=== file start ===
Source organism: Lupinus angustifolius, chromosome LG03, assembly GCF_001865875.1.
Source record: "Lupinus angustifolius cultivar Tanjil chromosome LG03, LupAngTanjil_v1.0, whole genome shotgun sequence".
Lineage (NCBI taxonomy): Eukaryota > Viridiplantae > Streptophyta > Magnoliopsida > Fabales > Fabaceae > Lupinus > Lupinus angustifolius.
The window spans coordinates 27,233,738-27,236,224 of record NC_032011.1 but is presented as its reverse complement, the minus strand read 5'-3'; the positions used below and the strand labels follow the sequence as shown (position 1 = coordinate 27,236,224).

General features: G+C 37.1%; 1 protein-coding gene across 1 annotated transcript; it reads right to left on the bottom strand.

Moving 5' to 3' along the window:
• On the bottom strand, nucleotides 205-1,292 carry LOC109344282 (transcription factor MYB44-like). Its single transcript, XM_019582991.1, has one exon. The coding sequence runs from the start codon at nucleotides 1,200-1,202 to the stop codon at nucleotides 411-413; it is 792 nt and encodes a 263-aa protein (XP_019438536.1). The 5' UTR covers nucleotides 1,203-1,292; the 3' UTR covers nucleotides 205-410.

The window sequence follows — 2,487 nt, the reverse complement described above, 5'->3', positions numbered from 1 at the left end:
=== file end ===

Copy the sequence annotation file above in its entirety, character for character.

Source organism: Lupinus angustifolius, chromosome LG03, assembly GCF_001865875.1.
Source record: "Lupinus angustifolius cultivar Tanjil chromosome LG03, LupAngTanjil_v1.0, whole genome shotgun sequence".
Lineage (NCBI taxonomy): Eukaryota > Viridiplantae > Streptophyta > Magnoliopsida > Fabales > Fabaceae > Lupinus > Lupinus angustifolius.
The window spans coordinates 27,233,738-27,236,224 of record NC_032011.1 but is presented as its reverse complement, the minus strand read 5'-3'; the positions used below and the strand labels follow the sequence as shown (position 1 = coordinate 27,236,224).

General features: G+C 37.1%; 1 protein-coding gene across 1 annotated transcript; it reads right to left on the bottom strand.

Moving 5' to 3' along the window:
• On the bottom strand, nucleotides 205-1,292 carry LOC109344282 (transcription factor MYB44-like). Its single transcript, XM_019582991.1, has one exon. The coding sequence runs from the start codon at nucleotides 1,200-1,202 to the stop codon at nucleotides 411-413; it is 792 nt and encodes a 263-aa protein (XP_019438536.1). The 5' UTR covers nucleotides 1,203-1,292; the 3' UTR covers nucleotides 205-410.

The window sequence follows — 2,487 nt, the reverse complement described above, 5'->3', positions numbered from 1 at the left end: